Of the 11 tycoons from the Philippines who made it to 2016 roster of the wealthiest people on the planet, businessman and former politician Manuel Villar Jr. is among the few without any holding company for various business interests.

Recently, the Villar group consolidated shopping mall arm with flagship Vista Land & Lifescapes, but don’t be surprised if Villar takes the same route taken by many tycoons—the latest of whom are George Ty (GT Capital), Lucio Co (Cosco Capital) and Lucio Tan (LT Group Inc.) of creating a single holding company for all businesses and raising fresh capital for them.

Asked why he doesn’t have any publicly listed company, Villar told reporters yesterday there were now discussions on this.  “It will give you cash outside of operating companies,” he said.  It won’t likely happen this year, Villar said, adding that the stock market isn’t favorable for such an undertaking.

The Villars are mum whether the future conglomerate will be a new listing or a backdoor-listing into one of those unused shell companies out there. Remember that they still have the shell company used by Starmalls.

VLL president Paolo Villar said there’s no plan to delist Starmalls but noted there wasn’t any plan yet for this unit.

Outside of VLL which now holds all the property businesses of the group, the Villar family has retailing businesses (department store chain AllHome, convenience store chain All Day, fashion store AllShoppe), memorial parks (Golden Haven), schools and hospital (VitaCare).

The younger Villar has set up Prime Asset Venture Inc. (PAVI), a holding firm for power, mining, water and cable businesses, but it remains to be seen whether this would be included in the future conglomerate or will be developed as Paolo’s own new conglomerate.

We kidded the former presidential aspirant that if he would create a new publicly listed company, it could boost his Forbes ranking because of the consequent price discovery of other assets.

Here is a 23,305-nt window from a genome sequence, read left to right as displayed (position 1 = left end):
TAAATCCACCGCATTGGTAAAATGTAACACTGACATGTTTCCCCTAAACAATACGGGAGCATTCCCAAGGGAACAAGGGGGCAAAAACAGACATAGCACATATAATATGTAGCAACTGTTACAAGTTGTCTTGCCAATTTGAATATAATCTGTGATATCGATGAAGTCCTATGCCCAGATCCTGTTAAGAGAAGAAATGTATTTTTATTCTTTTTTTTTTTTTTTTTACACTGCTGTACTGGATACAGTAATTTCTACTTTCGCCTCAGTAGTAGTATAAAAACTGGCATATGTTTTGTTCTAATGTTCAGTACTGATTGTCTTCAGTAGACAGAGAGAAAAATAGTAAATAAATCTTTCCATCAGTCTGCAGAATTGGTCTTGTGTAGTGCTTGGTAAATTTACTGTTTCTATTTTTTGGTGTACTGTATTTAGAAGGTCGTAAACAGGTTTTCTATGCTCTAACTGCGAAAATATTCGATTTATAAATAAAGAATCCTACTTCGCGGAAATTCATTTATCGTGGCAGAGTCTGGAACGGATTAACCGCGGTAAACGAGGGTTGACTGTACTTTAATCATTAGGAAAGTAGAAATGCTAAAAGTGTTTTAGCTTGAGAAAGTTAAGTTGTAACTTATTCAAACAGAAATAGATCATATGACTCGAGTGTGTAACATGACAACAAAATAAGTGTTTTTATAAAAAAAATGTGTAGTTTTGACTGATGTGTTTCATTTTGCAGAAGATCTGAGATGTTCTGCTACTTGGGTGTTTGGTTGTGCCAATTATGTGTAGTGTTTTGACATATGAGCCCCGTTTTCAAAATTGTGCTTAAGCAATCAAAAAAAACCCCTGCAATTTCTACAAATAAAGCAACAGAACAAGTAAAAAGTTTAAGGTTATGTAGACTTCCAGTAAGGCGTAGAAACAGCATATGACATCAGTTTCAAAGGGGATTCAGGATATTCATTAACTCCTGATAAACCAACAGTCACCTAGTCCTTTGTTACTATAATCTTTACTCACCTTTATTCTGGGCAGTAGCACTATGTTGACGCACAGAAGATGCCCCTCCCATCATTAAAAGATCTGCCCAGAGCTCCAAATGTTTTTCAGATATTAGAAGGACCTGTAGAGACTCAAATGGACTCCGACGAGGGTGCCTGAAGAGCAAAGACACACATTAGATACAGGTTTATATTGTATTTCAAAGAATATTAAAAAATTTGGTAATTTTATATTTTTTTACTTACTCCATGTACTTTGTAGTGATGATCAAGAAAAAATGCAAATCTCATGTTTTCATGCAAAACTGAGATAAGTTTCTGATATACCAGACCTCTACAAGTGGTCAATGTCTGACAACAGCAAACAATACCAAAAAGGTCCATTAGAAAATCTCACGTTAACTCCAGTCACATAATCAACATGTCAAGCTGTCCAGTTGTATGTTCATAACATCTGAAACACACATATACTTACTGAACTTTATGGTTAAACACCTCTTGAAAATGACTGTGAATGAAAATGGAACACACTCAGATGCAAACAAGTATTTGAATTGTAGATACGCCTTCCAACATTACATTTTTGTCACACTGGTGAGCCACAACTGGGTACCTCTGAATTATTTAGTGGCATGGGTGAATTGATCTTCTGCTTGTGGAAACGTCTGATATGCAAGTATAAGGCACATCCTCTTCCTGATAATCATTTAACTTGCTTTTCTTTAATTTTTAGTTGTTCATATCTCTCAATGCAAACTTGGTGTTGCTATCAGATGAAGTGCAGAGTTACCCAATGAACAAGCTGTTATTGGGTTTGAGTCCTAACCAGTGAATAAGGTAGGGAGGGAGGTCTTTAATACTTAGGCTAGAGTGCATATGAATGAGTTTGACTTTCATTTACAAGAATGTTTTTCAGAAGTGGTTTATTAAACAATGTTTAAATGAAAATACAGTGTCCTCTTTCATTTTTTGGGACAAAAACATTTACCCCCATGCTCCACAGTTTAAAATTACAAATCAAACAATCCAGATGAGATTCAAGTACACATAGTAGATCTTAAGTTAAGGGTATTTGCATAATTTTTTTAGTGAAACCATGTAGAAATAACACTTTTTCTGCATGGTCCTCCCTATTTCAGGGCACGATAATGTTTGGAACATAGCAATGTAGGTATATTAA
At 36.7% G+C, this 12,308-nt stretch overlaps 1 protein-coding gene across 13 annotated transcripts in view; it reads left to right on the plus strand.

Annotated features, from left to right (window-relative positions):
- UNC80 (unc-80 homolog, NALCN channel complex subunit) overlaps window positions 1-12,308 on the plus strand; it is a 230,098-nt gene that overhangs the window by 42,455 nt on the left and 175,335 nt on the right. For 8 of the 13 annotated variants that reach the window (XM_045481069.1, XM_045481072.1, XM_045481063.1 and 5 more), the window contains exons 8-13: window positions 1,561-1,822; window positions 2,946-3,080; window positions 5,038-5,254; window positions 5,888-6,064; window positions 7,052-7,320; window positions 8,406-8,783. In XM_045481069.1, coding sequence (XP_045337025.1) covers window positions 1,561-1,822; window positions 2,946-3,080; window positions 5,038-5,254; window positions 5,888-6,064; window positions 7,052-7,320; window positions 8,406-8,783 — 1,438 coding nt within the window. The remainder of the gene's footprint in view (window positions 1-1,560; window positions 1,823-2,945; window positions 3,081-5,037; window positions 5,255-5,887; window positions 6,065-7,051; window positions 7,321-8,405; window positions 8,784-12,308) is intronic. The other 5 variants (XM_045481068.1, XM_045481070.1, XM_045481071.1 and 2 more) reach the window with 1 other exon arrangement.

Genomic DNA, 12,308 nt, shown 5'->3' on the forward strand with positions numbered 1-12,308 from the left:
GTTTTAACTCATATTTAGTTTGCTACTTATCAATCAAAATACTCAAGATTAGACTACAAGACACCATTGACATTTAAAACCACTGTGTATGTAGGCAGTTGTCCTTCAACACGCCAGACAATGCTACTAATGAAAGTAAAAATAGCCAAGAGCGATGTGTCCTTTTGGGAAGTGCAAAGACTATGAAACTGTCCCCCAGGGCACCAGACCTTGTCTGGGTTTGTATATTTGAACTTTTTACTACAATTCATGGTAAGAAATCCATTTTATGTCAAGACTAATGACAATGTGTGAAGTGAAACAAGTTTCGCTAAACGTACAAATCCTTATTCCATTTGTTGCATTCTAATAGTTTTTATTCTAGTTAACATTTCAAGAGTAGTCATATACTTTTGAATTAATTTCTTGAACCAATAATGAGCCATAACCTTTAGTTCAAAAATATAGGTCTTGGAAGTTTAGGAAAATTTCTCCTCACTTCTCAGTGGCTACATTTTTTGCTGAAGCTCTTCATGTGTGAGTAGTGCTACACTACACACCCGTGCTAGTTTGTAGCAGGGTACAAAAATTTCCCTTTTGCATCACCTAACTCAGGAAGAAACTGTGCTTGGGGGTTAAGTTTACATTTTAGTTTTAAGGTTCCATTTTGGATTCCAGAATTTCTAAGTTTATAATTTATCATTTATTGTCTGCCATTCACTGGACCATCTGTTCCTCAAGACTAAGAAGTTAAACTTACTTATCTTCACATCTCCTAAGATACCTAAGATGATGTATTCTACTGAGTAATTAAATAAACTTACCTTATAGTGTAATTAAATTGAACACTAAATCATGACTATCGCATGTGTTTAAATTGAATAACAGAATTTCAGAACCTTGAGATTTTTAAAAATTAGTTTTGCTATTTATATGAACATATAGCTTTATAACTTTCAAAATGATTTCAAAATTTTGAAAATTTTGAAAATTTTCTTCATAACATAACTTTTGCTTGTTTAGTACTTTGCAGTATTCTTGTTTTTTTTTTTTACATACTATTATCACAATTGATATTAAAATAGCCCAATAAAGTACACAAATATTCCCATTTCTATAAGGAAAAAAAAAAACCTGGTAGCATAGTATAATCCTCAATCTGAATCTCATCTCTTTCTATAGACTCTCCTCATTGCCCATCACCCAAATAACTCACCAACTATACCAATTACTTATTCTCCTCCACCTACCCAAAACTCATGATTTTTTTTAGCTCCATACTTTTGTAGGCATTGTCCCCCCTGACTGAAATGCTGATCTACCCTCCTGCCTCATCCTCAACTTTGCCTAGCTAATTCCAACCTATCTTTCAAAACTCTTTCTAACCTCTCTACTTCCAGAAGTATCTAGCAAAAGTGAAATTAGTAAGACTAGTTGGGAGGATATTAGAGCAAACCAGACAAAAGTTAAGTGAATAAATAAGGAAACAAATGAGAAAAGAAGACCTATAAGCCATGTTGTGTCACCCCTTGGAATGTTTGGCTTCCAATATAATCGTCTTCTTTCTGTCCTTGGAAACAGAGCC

The 65-year-old businessman has an estimated net worth of $1.3 billion, lower than $1.6 billion’s last year.  He made it to the global list for the second year in a row, ranking 11th place.  “Ako nga kulelat (I’m the bottom-dweller among those coming from the Philippines), he said.  But maybe not for long. Doris Dumlao-Abadilla

Yaya Dub finds ways

Social media darling Maine Mendoza aka “Yaya Dub” of the #Aldub love team fame has bagged another major brand endorsement deal.

She is now the face of the country’s largest bank Banco de Oro Unibank.

Both BDO chair Teresita Sy-Coson and BDO president Nestor Tan like Mendoza for her charm and mass appeal, bank sources said.

Last Christmas, Tan even played Alden Richards in an Aldub-themed party hosted by the bank, with three female officers from the group (including SM Investments investor relations chief Cora Guidote and BDO’s Honey Reyes) playing as the comic lolas.

Mendoza’s TV commercial with BDO debuted on major TV channels last Wednesday and likewise appeared on BDO’s official facebook page and YouTube channel.

The 21-year-old phenomenal celebrity said it was a dream to partner with BDO. The pitch is “Abot ang pangarap pag BDO ang kausap” (BDO can find ways to help you achieve your dream). Being a self-confessed big-time dreamer, Mendoza is seen appealing not only to millennials but to everyone who wants to have his/her own house, car and business to manage.

In the past, BDO’s roster of brand endorses included “Ser Chief” Richard Yap, Piolo Pascual and Xian Lim. Doris Dumlao-Abadilla

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TAGS: bangladesh, Cagayan Economic Zone Authority, Maine Mendoza, Manuel Villar Jr., Philrem, RCBC, Rizal Commercial Banking Corp., social media, Yaya Dub